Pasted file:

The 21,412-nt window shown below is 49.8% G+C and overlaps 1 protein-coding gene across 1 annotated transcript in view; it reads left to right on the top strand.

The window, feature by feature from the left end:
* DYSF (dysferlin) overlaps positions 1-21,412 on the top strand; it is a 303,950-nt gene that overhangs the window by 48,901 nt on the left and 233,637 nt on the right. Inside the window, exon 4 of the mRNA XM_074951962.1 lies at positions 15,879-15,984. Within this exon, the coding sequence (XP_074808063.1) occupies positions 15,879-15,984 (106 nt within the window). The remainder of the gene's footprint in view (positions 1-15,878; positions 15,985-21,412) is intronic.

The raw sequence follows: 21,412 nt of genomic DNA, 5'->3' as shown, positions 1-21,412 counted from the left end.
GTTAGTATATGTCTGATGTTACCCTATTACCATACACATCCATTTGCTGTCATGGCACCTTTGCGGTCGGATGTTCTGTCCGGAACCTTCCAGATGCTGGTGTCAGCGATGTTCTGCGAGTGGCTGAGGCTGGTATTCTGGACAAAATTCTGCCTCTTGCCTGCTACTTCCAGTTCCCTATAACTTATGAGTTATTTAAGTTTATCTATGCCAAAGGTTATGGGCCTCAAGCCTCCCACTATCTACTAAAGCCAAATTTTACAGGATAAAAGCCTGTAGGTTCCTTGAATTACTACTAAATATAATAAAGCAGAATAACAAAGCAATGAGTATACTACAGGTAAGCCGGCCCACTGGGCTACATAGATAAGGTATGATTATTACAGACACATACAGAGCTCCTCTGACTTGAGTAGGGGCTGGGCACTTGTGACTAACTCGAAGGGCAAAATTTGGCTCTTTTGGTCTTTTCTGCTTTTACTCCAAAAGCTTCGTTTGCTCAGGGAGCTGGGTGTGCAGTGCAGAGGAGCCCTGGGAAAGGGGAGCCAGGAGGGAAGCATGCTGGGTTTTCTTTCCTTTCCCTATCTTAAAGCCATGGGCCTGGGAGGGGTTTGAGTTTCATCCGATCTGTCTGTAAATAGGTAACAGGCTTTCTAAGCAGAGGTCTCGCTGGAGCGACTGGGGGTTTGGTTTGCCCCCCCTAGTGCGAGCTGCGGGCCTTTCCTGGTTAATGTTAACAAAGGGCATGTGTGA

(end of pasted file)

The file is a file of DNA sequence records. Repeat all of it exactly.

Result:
The 21,412-nt window shown below is 49.8% G+C and overlaps 1 protein-coding gene across 1 annotated transcript in view; it reads left to right on the top strand.

The window, feature by feature from the left end:
* DYSF (dysferlin) overlaps positions 1-21,412 on the top strand; it is a 303,950-nt gene that overhangs the window by 48,901 nt on the left and 233,637 nt on the right. Inside the window, exon 4 of the mRNA XM_074951962.1 lies at positions 15,879-15,984. Within this exon, the coding sequence (XP_074808063.1) occupies positions 15,879-15,984 (106 nt within the window). The remainder of the gene's footprint in view (positions 1-15,878; positions 15,985-21,412) is intronic.

The raw sequence follows: 21,412 nt of genomic DNA, 5'->3' as shown, positions 1-21,412 counted from the left end.
GTTAGTATATGTCTGATGTTACCCTATTACCATACACATCCATTTGCTGTCATGGCACCTTTGCGGTCGGATGTTCTGTCCGGAACCTTCCAGATGCTGGTGTCAGCGATGTTCTGCGAGTGGCTGAGGCTGGTATTCTGGACAAAATTCTGCCTCTTGCCTGCTACTTCCAGTTCCCTATAACTTATGAGTTATTTAAGTTTATCTATGCCAAAGGTTATGGGCCTCAAGCCTCCCACTATCTACTAAAGCCAAATTTTACAGGATAAAAGCCTGTAGGTTCCTTGAATTACTACTAAATATAATAAAGCAGAATAACAAAGCAATGAGTATACTACAGGTAAGCCGGCCCACTGGGCTACATAGATAAGGTATGATTATTACAGACACATACAGAGCTCCTCTGACTTGAGTAGGGGCTGGGCACTTGTGACTAACTCGAAGGGCAAAATTTGGCTCTTTTGGTCTTTTCTGCTTTTACTCCAAAAGCTTCGTTTGCTCAGGGAGCTGGGTGTGCAGTGCAGAGGAGCCCTGGGAAAGGGGAGCCAGGAGGGAAGCATGCTGGGTTTTCTTTCCTTTCCCTATCTTAAAGCCATGGGCCTGGGAGGGGTTTGAGTTTCATCCGATCTGTCTGTAAATAGGTAACAGGCTTTCTAAGCAGAGGTCTCGCTGGAGCGACTGGGGGTTTGGTTTGCCCCCCCTAGTGCGAGCTGCGGGCCTTTCCTGGTTAATGTTAACAAAGGGCATGTGTGA